Likewise, the authorities have not yet closed the net around the Glorious Revolution because they want to do it in such a way as to catch all the vermin at once, and leave no traces of how it was done, so no new groups can follow in its wake. If they can destroy the Revolution from within, so much the better.[1i]

The other thing protecting the Revolution is that the spy sleeping with Kloszowski is in fact a member of the Lahmian Sisterhood, a group of female vampires who secretly control much of the politics of the Empire. The Lahmians are curious as to whether the Revolution can help their needs, if only by distracting the authorities, so are keeping the society alive for the moment.[1j]

Allies and Enemies

Although it cannot trust others, the Revolution has many allies. Many groups find themselves agreeing with the Tail's attacks on the powerful and the status quo, and as the Tail grows more successful, more and more groups are willing to share in that success. Of course, few if any of them would take any risks for their newfound friends.[1j]

The most fervent supporters of the Revolution are other revolutionary groups. These include the exiles from the Kislev Underground, who spread their ideas of peasant freedom far from their homeland; the unionists from the Artisan's Guild who preach about the rights of the workers; and the Popular League Against Nobility and Taxation, a group of merchants who are annoyed that they will never rule the cities in which they own so much property and wealth. All of these groups disagree with the exact method of revolution, but they can be counted on to unite in any decisive actions and share in any great success.[1j]

Despite the efforts of the authorities of the Empire and the universities, professors and students alike continue to propagate revolutionary and counter-culture ideas. Many of these students are either working for the Tail already or actively looking to join. Others are in societies with similar aims, or working on their own articles or pamphlets, and these societies also overlap with similar societies run on the streets. Activism is manifold in Altdorf and the other big cities, and it is not uncommon for a market square now to contain half a dozen pamphleteers, each working for his own particular crusading society with its own unique noble goal. Of course, competition breeds rivalry, and these other societies are enemies of the Tail as well as allies, and on occasion a particularly competitive selling session can end in a punch-up.[1j]

The publishers and staff of the other broadsheets have a similar relationship to the Tail and its staff. Jealousy springs eternal and while they admire the Tail's success, the staff of the Spieler and the Truth and the like would really prefer those sales went to them. In the face of overwhelming odds, like an approaching gang of "concerned citizens" out to drive away the trouble-making paper sellers, it would likely be all journalists together. In safer times, however, Tail sellers may whip off for a call of nature and come back to find their issues have been "accidentally" thrown in the Reik. Should the stores only contain one last shipment of ink, no editor of any paper is beyond hiring extra shopping muscle to make sure his is the paper that remains in print.[1j][1k]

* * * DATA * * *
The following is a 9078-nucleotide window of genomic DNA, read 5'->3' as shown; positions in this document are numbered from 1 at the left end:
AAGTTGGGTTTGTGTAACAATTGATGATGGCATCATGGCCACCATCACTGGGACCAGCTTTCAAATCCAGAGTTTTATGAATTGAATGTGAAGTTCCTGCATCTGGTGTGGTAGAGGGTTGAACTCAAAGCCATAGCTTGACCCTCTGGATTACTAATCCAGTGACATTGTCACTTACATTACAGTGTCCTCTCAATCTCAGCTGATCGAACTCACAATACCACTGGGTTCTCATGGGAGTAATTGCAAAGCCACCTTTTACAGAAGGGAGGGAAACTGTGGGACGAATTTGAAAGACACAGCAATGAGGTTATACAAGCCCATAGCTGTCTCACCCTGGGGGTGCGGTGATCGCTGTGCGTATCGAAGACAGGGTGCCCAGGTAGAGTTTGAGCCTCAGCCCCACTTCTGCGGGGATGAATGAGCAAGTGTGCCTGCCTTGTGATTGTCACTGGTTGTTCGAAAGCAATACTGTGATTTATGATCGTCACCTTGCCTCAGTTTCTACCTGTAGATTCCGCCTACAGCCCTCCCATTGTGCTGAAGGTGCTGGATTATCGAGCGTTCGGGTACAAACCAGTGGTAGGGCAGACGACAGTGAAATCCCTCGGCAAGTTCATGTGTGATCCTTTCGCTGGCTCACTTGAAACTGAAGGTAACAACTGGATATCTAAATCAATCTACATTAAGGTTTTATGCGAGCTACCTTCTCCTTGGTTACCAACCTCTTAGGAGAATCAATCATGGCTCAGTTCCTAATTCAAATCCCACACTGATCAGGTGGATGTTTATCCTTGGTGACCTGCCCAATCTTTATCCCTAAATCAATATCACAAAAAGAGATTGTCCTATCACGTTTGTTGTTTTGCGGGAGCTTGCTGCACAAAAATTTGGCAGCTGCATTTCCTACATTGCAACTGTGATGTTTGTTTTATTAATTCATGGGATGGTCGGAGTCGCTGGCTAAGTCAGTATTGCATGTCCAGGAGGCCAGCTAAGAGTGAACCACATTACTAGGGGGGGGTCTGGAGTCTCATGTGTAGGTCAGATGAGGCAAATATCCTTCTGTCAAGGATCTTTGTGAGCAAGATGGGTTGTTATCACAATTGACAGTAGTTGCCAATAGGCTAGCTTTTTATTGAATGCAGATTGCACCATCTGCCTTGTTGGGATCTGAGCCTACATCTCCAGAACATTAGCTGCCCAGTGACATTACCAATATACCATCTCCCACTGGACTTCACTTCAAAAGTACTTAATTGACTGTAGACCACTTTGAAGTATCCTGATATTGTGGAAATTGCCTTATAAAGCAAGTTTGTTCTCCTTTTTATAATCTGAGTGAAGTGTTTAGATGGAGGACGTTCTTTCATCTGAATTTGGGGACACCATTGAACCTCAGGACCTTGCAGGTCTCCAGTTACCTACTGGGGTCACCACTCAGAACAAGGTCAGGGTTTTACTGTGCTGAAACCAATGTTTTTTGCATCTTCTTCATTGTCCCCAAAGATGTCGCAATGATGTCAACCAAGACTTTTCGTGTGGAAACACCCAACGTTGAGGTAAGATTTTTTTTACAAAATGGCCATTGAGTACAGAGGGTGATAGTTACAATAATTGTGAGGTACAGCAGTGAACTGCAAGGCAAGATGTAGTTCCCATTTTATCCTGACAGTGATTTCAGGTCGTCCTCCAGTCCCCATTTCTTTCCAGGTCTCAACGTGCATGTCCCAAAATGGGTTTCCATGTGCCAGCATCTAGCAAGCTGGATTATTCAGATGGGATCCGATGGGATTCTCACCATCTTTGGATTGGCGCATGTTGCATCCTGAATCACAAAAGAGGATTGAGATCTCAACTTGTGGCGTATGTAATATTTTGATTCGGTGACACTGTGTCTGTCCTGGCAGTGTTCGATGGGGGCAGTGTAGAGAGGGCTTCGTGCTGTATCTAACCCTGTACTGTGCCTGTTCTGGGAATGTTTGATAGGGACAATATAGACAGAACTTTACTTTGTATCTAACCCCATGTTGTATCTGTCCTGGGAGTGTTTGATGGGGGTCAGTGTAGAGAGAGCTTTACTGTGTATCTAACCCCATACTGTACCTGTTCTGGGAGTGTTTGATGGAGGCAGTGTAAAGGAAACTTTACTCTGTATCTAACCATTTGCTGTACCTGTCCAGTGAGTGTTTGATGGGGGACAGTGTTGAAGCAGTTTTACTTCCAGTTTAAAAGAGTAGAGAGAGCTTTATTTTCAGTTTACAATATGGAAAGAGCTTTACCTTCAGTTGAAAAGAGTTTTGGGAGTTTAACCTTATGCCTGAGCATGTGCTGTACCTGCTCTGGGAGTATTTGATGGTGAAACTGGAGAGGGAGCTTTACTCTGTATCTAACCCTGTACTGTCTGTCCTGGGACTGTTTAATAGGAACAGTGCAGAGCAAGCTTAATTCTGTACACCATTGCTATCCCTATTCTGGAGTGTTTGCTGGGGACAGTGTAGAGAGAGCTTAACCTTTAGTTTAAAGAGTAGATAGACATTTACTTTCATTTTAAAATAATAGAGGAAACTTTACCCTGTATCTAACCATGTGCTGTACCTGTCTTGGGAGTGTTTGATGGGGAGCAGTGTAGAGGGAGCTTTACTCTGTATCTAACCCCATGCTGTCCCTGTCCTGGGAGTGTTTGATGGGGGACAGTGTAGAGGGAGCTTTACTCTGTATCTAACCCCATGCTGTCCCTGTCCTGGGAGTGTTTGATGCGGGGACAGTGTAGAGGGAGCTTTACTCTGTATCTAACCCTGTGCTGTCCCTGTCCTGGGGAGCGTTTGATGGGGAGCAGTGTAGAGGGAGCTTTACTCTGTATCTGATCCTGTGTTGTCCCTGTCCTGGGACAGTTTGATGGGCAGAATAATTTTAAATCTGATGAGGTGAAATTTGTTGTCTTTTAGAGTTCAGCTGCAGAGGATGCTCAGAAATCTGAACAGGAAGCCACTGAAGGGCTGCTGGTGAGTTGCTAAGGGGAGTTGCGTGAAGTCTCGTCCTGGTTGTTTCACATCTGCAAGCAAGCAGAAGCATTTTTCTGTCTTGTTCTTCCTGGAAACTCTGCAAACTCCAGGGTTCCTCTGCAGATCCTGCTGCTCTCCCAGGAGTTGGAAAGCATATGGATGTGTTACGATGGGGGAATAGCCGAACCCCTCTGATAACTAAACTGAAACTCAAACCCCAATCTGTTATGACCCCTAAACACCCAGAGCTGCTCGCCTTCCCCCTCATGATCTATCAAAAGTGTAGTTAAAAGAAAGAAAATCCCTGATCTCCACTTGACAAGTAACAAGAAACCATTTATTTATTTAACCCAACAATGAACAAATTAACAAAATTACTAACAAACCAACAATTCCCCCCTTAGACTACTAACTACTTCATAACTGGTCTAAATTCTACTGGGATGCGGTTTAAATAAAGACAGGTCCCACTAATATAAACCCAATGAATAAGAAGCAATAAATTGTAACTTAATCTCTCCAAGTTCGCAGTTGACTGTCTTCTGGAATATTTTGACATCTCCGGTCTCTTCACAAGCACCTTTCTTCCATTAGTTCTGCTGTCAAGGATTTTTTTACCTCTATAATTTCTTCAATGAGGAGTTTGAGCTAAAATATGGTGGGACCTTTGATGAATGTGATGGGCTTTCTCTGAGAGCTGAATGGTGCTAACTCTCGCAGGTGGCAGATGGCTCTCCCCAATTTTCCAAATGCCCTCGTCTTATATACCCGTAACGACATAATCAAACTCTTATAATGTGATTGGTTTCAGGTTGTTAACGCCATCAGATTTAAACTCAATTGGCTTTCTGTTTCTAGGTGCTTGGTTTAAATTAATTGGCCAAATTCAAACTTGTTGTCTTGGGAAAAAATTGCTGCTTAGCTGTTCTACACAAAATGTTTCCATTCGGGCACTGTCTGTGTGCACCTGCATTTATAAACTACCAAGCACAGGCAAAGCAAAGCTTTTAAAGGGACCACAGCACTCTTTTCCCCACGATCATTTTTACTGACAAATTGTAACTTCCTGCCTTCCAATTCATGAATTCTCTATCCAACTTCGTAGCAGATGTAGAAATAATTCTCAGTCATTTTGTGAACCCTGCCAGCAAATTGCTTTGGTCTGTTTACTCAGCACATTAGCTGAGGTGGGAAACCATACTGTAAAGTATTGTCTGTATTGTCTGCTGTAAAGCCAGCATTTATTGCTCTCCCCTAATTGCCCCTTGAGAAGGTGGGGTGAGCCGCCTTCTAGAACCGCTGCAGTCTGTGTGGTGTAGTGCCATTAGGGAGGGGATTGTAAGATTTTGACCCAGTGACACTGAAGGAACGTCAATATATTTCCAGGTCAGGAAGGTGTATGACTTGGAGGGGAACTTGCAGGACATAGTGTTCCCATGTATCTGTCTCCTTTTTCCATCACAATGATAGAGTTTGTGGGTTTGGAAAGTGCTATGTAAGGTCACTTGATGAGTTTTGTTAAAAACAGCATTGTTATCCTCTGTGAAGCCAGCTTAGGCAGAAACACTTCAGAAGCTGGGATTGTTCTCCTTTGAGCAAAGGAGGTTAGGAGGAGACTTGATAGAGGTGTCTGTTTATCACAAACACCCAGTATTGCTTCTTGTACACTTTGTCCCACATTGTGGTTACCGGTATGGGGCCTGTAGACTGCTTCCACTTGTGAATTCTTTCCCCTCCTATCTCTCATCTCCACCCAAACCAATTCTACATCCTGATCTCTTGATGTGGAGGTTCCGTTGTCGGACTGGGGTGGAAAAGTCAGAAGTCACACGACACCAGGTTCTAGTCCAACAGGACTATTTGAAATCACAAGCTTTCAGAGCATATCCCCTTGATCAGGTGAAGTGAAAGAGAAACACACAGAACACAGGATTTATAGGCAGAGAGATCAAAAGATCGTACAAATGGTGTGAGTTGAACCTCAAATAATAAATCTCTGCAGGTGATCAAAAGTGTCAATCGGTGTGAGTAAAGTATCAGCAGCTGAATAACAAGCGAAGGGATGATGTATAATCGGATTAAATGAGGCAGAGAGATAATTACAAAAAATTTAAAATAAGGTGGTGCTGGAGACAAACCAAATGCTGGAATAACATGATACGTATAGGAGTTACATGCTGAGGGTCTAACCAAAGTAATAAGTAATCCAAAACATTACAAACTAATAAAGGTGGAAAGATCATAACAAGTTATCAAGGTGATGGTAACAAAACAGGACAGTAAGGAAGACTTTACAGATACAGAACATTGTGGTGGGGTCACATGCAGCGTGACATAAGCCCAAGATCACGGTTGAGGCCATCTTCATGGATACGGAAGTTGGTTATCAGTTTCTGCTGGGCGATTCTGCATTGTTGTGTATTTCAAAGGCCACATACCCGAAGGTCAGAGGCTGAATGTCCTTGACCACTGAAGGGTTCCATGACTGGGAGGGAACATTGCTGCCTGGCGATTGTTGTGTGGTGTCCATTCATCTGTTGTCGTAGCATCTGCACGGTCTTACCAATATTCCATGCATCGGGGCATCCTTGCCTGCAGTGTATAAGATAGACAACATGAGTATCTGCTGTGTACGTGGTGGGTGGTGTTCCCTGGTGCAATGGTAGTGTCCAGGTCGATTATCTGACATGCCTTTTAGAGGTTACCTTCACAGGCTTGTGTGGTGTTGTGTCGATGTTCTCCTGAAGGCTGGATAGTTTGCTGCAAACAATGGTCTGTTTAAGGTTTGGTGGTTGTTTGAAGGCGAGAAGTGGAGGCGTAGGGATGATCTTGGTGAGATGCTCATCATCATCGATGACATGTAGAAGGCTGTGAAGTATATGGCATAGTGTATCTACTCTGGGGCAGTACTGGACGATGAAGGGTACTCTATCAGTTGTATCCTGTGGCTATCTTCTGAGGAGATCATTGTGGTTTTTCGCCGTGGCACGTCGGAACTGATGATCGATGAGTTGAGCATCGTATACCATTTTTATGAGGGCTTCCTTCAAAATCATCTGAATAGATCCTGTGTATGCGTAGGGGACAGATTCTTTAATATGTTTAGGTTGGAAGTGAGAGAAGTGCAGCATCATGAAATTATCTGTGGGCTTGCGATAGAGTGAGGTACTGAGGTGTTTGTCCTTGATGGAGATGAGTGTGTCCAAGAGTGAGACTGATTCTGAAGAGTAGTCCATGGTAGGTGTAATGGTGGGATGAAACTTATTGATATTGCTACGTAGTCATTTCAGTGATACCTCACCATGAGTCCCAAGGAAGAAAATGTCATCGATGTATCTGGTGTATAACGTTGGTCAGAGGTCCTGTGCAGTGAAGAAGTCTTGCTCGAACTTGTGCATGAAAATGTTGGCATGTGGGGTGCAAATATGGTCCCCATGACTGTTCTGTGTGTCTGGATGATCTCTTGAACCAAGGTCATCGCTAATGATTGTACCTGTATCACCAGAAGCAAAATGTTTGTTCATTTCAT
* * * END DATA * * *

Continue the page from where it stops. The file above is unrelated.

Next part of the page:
Other allies of the Revolution are more dangerous. To keep itself in operation and with sufficient supplies, the Tail has made several deals with organised criminals. On the Docklands, they have turned to the gang known as the Fish, whom they pay handsomely for protection of their staff and to connect them with certain other criminals. Through the black marketeer Mother Mandelbaum they are able to get access to paper and ink supplies that aren't recorded on any ledgers. These new friends however now have a hold over the Tail and are the kind who will soon enough ask for favours in return. The Tail's staffers are loath to do this.[1k]

Partly because most of them are smart enough to realize that crime lords are just another kind of noble, and partly because it only increases their likelihood of being targeted by the Watch, but mostly because they don't want to be thrown in the Reik with heavy weights on their feet, which seems to be the fate of far too many of the Fish's "friends."[1k]

So although the Revolution counts among its enemies the nobility, the Temple, and the military of the Empire, it is all too often its closest allies that give editors the most trouble sleeping at night.[1k]

Source

  • 1 Warhammer Fantasy RPG 2nd ED -- Shades of Empire
    • 1a: pg. 41
    • 1b: pg. 42
    • 1c: pg. 43
    • 1d: pg. 44
    • 1e: pg. 45
    • 1f: pg. 46
    • 1g: pg. 47
    • 1h: pg. 48
    • 1i: pg. 49
    • 1j: pg. 50
    • 1k: pg. 51